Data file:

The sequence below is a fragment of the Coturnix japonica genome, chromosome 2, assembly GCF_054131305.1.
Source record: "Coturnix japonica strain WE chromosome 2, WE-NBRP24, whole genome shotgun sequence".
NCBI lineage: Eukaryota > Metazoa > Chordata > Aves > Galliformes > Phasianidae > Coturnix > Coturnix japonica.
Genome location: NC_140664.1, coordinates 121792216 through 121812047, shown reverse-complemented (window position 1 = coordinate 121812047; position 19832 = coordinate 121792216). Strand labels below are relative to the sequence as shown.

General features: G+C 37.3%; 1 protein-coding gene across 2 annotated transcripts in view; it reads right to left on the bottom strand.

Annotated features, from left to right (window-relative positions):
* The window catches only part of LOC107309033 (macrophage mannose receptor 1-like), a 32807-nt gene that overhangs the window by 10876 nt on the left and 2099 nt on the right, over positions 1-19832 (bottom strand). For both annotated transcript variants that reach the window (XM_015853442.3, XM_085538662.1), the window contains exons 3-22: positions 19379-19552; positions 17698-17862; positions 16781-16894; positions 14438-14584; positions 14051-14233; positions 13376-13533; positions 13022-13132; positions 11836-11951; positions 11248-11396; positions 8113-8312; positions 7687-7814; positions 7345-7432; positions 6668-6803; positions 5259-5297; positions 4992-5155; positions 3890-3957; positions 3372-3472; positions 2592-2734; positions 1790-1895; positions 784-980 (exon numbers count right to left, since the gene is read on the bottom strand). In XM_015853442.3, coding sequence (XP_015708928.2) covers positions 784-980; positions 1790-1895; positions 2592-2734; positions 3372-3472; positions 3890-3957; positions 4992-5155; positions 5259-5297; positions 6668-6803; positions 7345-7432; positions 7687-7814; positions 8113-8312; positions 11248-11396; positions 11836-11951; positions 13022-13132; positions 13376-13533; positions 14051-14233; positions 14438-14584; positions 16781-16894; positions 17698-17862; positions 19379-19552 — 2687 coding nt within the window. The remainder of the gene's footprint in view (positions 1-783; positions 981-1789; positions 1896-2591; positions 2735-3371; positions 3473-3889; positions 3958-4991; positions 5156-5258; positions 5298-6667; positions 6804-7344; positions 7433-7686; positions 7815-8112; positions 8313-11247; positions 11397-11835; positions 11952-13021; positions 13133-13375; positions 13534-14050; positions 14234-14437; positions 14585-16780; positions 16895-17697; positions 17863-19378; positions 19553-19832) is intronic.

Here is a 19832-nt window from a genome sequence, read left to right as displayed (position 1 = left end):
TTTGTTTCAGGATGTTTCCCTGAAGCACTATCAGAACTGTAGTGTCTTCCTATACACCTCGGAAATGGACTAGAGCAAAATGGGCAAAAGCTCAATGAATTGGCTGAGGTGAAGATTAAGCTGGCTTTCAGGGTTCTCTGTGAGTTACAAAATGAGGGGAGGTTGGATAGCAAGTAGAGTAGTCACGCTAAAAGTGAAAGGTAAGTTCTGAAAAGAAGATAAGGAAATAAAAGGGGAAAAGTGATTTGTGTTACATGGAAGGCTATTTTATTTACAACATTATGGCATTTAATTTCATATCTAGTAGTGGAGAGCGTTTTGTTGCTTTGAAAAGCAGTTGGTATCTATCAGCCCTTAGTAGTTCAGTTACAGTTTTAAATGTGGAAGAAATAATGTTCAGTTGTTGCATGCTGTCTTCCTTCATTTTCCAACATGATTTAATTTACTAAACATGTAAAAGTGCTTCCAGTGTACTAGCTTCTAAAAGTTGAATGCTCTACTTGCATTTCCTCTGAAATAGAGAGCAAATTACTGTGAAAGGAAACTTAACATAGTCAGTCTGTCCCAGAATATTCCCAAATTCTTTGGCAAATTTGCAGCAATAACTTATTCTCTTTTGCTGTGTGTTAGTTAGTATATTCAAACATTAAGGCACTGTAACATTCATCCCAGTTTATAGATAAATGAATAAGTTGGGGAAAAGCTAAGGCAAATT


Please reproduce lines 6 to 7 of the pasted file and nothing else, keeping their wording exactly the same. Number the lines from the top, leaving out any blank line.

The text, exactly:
Annotated features, from left to right (window-relative positions):
* The window catches only part of LOC107309033 (macrophage mannose receptor 1-like), a 32807-nt gene that overhangs the window by 10876 nt on the left and 2099 nt on the right, over positions 1-19832 (bottom strand). For both annotated transcript variants that reach the window (XM_015853442.3, XM_085538662.1), the window contains exons 3-22: positions 19379-19552; positions 17698-17862; positions 16781-16894; positions 14438-14584; positions 14051-14233; positions 13376-13533; positions 13022-13132; positions 11836-11951; positions 11248-11396; positions 8113-8312; positions 7687-7814; positions 7345-7432; positions 6668-6803; positions 5259-5297; positions 4992-5155; positions 3890-3957; positions 3372-3472; positions 2592-2734; positions 1790-1895; positions 784-980 (exon numbers count right to left, since the gene is read on the bottom strand). In XM_015853442.3, coding sequence (XP_015708928.2) covers positions 784-980; positions 1790-1895; positions 2592-2734; positions 3372-3472; positions 3890-3957; positions 4992-5155; positions 5259-5297; positions 6668-6803; positions 7345-7432; positions 7687-7814; positions 8113-8312; positions 11248-11396; positions 11836-11951; positions 13022-13132; positions 13376-13533; positions 14051-14233; positions 14438-14584; positions 16781-16894; positions 17698-17862; positions 19379-19552 — 2687 coding nt within the window. The remainder of the gene's footprint in view (positions 1-783; positions 981-1789; positions 1896-2591; positions 2735-3371; positions 3473-3889; positions 3958-4991; positions 5156-5258; positions 5298-6667; positions 6804-7344; positions 7433-7686; positions 7815-8112; positions 8313-11247; positions 11397-11835; positions 11952-13021; positions 13133-13375; positions 13534-14050; positions 14234-14437; positions 14585-16780; positions 16895-17697; positions 17863-19378; positions 19553-19832) is intronic.